Costly conversion

1 min read

There is something deeply uncomfortable about the way hydrogen- powered cars are promoted as the emerging energy economy.

Hydrogen is not an energy source but an energy vector or carrier. This means it has to be produced from one of the primary energy sources: fossil fuels, nuclear, solar, wind, biomass, hydroelectricity, and so on. All the energy we use, including hydrogen, must be produced from one of these primary energy resources.

Today, 95 per cent of hydrogen is produced from natural gas — itself a fossil fuel. To separate the hydrogen from the natural gas (methane) requires the heat energy of another fossil fuel: oil. To clean up the hydrogen, compress it, turn it into liquid fuel and sequester the CO2 by-product also requires a great deal of mechanical energy, supplied, of course, by oil.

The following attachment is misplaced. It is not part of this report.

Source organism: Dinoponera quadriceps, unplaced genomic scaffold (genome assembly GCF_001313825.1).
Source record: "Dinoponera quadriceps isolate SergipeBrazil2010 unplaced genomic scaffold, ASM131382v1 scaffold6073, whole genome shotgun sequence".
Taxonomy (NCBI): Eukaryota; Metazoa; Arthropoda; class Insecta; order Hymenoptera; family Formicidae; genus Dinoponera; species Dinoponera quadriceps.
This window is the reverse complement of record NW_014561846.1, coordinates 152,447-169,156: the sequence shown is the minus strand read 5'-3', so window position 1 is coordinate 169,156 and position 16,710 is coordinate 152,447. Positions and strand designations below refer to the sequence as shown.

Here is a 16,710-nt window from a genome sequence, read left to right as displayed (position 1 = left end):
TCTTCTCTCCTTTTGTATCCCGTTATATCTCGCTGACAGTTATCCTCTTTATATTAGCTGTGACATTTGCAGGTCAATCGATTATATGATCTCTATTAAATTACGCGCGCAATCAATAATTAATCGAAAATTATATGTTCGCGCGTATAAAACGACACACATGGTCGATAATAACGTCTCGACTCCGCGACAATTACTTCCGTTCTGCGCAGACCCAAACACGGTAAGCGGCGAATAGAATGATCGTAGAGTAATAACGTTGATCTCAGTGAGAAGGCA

In reality, burning a gallon of hydrogen in one of the 'zero-emissions' cars, such as the Honda FCX Clarity, produces a greater amount of emissions as burning ordinary fuel — the only difference being, SMR hydrogen production is out of sight.

Apart from that, whichever way you cut the cake, hydrogen is a costly way of converting fossil fuel into a useable energy source.

Justin Gudgeon, Berwick-upon-Tweed